Recognizing that Mr. Trump was soliciting my thoughts on co-Apprentices, not co-employment, my message was plain and simple: I believe that I fairly and decisively earned the title of the Apprentice and could not, in good conscience, recommend the proposition of co-Apprentices. It is something I would have reasonably considered if I believed the competition was indeed that close, but that has never been my opinion with all due respect to Rebecca who was a truly outstanding competitor. Interestingly and sadly, what has been conspicuously absent from many of the articles and postings criticizing me is an associated, cogent argument based on reasonable criteria stating how Rebecca legitimately earned the right to be the Apprentice. I believe that I more than sufficiently distinguished myself as the decisive winner, which does not contradict the support or admiration I continue to express toward Rebecca. She was a strong teammate. She has proven herself to be a very intelligent, determined and capable individual who I respect for her perseverance. At the same time, my academic and professional record far exceeds hers. In the midst of a personal tragedy, I had an undefeated record of 3-0 as a project manager. She had a losing record of 1-2 as a project manager. I had a winning team record of 7-4. She had a losing team record of 4-7. When we went head-to-head as project managers, I defeated her. I was consistently identified as one of the strongest members of my team by virtue of being drafted on two occasions by the opposing team. Exactly 20,270 (81%) of those polled by NASDAQ just prior to the finale believed I should be the winner, compared to only 4,838 (19%) for my competitor. Notwithstanding the challenges that were portrayed on my task, for our final charity fundraisers I raised over $11,000 for Autism Speaks and she raised $0 (and, yes, my charity also continues to receive donations as a result of my team’s efforts including $50,000 from the finale that was raised independent of her efforts and my own). Lastly, what I believe is the strongest testament to my performance is that fourteen of the sixteen candidates who lived and worked with both of us believe I deserved to be the sole winner, including two of the three people who worked for her on the final task. I don't offer this information to be critical of Rebecca, but rather to present the facts as I saw them that evening. Whereas my supporters tend to point to these facts, my critics tend to conveniently overlook them. I have yet to see a similarly convincing argument stating how Rebecca earned the right to be a co-Apprentice.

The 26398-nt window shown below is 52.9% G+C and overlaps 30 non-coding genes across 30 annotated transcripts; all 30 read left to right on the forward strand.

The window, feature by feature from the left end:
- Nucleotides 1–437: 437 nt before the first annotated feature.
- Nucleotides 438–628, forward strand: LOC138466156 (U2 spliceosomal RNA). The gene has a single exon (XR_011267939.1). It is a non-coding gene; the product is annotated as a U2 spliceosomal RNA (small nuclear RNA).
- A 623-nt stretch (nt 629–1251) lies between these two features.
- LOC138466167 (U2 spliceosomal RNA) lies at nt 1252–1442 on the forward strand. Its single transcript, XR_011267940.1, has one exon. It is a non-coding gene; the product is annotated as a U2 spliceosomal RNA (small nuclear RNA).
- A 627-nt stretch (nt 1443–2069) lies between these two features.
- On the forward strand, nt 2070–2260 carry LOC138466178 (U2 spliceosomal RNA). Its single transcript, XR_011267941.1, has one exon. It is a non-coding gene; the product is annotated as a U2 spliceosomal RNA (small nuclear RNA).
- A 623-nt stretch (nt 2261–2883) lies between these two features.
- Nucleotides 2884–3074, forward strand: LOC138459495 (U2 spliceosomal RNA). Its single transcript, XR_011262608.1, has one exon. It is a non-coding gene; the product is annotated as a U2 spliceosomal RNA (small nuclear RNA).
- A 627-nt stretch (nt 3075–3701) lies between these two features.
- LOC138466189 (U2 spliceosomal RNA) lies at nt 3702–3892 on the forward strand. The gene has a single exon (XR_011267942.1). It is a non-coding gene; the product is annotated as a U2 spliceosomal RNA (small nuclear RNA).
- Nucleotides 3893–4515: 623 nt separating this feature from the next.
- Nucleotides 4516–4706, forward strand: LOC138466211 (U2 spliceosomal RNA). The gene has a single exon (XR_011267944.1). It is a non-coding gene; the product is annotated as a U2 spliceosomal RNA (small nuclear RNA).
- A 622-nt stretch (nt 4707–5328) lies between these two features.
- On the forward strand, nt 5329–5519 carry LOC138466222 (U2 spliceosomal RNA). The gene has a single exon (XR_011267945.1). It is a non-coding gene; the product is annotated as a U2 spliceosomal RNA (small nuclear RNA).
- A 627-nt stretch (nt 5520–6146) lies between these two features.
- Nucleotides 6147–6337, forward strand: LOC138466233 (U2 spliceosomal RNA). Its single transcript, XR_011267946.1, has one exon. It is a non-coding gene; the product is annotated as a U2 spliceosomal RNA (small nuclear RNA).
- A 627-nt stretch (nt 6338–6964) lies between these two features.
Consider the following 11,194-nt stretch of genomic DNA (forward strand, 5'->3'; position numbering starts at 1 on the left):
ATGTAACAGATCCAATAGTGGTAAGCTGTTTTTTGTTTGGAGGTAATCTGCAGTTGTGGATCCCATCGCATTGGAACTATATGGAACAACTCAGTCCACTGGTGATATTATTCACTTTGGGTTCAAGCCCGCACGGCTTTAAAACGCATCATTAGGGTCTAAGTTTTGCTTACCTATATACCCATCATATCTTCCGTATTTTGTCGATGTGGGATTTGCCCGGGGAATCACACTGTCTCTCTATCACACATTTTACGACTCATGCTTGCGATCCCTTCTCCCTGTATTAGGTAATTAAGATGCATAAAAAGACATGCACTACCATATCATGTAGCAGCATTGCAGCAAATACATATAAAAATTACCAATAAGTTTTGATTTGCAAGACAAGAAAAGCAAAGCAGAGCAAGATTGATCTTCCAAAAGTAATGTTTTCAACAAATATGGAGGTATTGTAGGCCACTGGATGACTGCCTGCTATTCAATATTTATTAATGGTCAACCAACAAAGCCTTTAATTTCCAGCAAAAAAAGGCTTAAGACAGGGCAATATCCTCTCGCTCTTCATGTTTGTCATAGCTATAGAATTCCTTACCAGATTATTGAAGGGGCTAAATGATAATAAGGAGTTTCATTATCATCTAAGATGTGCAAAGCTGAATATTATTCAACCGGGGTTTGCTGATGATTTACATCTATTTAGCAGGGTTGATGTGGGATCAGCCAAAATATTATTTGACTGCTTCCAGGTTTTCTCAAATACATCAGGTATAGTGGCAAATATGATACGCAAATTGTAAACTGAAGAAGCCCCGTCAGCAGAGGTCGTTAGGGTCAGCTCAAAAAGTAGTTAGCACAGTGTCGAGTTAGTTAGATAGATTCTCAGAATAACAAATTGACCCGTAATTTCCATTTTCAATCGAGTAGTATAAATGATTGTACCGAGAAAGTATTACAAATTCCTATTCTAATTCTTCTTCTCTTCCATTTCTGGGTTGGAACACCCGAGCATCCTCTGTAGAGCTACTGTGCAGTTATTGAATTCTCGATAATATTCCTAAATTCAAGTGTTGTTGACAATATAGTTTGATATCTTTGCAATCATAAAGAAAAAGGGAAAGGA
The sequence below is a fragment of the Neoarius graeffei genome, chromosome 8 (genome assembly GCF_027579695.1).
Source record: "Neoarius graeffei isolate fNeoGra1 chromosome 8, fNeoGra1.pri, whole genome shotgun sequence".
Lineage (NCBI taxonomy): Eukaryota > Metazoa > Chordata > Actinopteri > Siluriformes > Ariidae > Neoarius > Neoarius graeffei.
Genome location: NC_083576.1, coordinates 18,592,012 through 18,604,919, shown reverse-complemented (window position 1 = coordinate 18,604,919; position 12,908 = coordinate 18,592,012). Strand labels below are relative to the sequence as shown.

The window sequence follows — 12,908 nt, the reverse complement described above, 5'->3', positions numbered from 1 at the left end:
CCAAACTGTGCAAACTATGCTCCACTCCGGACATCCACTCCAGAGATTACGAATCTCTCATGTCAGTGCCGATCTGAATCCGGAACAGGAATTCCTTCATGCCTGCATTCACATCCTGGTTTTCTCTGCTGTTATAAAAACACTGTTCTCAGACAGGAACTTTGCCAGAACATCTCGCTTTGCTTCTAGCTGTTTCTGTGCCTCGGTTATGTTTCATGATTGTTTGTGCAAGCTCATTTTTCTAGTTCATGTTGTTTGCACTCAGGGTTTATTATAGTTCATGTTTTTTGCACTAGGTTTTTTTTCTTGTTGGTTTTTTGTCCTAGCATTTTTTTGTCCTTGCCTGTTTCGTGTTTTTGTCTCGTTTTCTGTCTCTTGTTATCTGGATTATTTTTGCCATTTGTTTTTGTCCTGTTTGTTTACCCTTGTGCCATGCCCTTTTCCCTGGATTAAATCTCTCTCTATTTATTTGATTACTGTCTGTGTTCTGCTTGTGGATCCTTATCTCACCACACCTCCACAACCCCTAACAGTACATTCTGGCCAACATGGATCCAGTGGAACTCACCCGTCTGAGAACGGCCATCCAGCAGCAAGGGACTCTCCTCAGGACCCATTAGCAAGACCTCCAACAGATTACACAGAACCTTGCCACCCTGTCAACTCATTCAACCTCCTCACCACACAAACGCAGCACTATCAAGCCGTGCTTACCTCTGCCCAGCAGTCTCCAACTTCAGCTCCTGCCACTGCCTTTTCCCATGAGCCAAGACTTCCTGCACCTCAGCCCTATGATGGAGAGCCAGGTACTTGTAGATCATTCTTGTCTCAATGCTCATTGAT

In conclusion, for those claiming it would not have taken anything away from my win, I respectfully disagree. But, I don’t disagree from the perspective of a "me, me, me" childish, selfish, competition-fearing, egotistical, sore winner who wanted to hog the limelight as some have suggested. I disagree from the perspective of someone who is more than happy to share the limelight if I believe it has been earned. It may not have diminished the victory in the eyes of certain members of the viewing public but, I submit, if you closely compare our performance on the show it should have. More importantly, it would have compromised my integrity whereas my principles are far more important than popularity. My words during the last minutes of the finale were intended to convey this message and this message only: to become the Apprentice you must do so the old-fashioned way, you must earn it. The value of excellence is just as important a lesson for our children as the virtue of sharing. Each has its appropriate time and place. I honestly and truthfully do not believe that a co-Apprenticeship was earned, and I consider it a disservice to ask someone to share a victory with a clear runner-up, no matter how laudable the runner-up’s efforts may be. I stood firm on this point at the finale and I will stand firm on it hereafter with the same smile, style and grace that characterized my performance throughout the "job interview of a lifetime"!

God bless my fans and my critics.



Note: Any media article that has commented on my experience working with The Trump Organization or with Mr. Trump thus far is based on misinformation, as I have yet to even begin my assignment. As of this posting, I expect to begin my assignment with Trump Entertainment Resorts in Atlantic City, NJ, sometime in February 2006. Stay tuned for more information!